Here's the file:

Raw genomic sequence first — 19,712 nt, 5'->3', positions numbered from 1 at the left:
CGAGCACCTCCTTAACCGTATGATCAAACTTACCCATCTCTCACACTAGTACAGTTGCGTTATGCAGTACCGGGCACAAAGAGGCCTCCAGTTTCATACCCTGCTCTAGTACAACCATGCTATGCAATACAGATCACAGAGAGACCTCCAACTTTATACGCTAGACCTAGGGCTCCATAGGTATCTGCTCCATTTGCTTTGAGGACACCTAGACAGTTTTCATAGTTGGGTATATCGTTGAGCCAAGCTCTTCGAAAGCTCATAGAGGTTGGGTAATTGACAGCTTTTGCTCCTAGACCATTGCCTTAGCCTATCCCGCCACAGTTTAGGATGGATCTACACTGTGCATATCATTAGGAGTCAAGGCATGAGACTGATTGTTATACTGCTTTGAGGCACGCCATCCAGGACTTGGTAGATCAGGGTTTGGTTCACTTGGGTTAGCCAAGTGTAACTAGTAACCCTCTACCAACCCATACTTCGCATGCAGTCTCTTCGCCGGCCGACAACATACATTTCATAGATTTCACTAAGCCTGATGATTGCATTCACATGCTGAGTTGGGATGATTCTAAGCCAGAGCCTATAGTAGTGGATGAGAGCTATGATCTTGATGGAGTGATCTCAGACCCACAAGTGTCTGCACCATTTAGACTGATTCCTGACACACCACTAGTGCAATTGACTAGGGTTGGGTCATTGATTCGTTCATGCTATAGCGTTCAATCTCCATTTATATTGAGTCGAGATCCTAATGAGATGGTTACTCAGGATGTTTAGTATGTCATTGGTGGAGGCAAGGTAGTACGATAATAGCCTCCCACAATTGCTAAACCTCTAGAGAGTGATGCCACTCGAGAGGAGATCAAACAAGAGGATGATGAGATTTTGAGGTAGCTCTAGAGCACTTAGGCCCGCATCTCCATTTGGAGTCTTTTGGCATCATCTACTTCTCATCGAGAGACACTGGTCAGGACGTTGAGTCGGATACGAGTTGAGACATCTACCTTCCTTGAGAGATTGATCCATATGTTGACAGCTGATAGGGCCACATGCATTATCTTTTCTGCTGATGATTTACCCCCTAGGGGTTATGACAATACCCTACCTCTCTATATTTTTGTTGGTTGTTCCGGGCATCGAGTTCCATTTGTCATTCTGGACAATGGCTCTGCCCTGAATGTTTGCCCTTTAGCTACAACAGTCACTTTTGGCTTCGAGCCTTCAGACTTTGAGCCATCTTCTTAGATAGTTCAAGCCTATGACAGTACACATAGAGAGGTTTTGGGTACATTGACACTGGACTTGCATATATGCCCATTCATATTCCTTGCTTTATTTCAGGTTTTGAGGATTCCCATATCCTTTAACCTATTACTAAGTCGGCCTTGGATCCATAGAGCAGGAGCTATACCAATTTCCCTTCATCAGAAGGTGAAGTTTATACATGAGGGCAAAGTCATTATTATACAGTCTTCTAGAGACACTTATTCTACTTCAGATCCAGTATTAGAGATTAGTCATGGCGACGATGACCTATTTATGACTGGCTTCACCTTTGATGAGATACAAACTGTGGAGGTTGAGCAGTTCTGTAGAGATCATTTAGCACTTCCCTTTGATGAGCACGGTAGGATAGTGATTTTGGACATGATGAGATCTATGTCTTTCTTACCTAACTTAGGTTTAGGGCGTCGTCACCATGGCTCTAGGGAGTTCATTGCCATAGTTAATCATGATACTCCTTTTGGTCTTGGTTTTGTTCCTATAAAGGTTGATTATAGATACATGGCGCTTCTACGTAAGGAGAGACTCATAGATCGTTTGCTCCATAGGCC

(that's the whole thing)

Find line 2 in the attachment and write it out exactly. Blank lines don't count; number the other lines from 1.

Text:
CGAGCACCTCCTTAACCGTATGATCAAACTTACCCATCTCTCACACTAGTACAGTTGCGTTATGCAGTACCGGGCACAAAGAGGCCTCCAGTTTCATACCCTGCTCTAGTACAACCATGCTATGCAATACAGATCACAGAGAGACCTCCAACTTTATACGCTAGACCTAGGGCTCCATAGGTATCTGCTCCATTTGCTTTGAGGACACCTAGACAGTTTTCATAGTTGGGTATATCGTTGAGCCAAGCTCTTCGAAAGCTCATAGAGGTTGGGTAATTGACAGCTTTTGCTCCTAGACCATTGCCTTAGCCTATCCCGCCACAGTTTAGGATGGATCTACACTGTGCATATCATTAGGAGTCAAGGCATGAGACTGATTGTTATACTGCTTTGAGGCACGCCATCCAGGACTTGGTAGATCAGGGTTTGGTTCACTTGGGTTAGCCAAGTGTAACTAGTAACCCTCTACCAACCCATACTTCGCATGCAGTCTCTTCGCCGGCCGACAACATACATTTCATAGATTTCACTAAGCCTGATGATTGCATTCACATGCTGAGTTGGGATGATTCTAAGCCAGAGCCTATAGTAGTGGATGAGAGCTATGATCTTGATGGAGTGATCTCAGACCCACAAGTGTCTGCACCATTTAGACTGATTCCTGACACACCACTAGTGCAATTGACTAGGGTTGGGTCATTGATTCGTTCATGCTATAGCGTTCAATCTCCATTTATATTGAGTCGAGATCCTAATGAGATGGTTACTCAGGATGTTTAGTATGTCATTGGTGGAGGCAAGGTAGTACGATAATAGCCTCCCACAATTGCTAAACCTCTAGAGAGTGATGCCACTCGAGAGGAGATCAAACAAGAGGATGATGAGATTTTGAGGTAGCTCTAGAGCACTTAGGCCCGCATCTCCATTTGGAGTCTTTTGGCATCATCTACTTCTCATCGAGAGACACTGGTCAGGACGTTGAGTCGGATACGAGTTGAGACATCTACCTTCCTTGAGAGATTGATCCATATGTTGACAGCTGATAGGGCCACATGCATTATCTTTTCTGCTGATGATTTACCCCCTAGGGGTTATGACAATACCCTACCTCTCTATATTTTTGTTGGTTGTTCCGGGCATCGAGTTCCATTTGTCATTCTGGACAATGGCTCTGCCCTGAATGTTTGCCCTTTAGCTACAACAGTCACTTTTGGCTTCGAGCCTTCAGACTTTGAGCCATCTTCTTAGATAGTTCAAGCCTATGACAGTACACATAGAGAGGTTTTGGGTACATTGACACTGGACTTGCATATATGCCCATTCATATTCCTTGCTTTATTTCAGGTTTTGAGGATTCCCATATCCTTTAACCTATTACTAAGTCGGCCTTGGATCCATAGAGCAGGAGCTATACCAATTTCCCTTCATCAGAAGGTGAAGTTTATACATGAGGGCAAAGTCATTATTATACAGTCTTCTAGAGACACTTATTCTACTTCAGATCCAGTATTAGAGATTAGTCATGGCGACGATGACCTATTTATGACTGGCTTCACCTTTGATGAGATACAAACTGTGGAGGTTGAGCAGTTCTGTAGAGATCATTTAGCACTTCCCTTTGATGAGCACGGTAGGATAGTGATTTTGGACATGATGAGATCTATGTCTTTCTTACCTAACTTAGGTTTAGGGCGTCGTCACCATGGCTCTAGGGAGTTCATTGCCATAGTTAATCATGATACTCCTTTTGGTCTTGGTTTTGTTCCTATAAAGGTTGATTATAGATACATGGCGCTTCTACGTAAGGAGAGACTCATAGATCGTTTGCTCCATAGGCC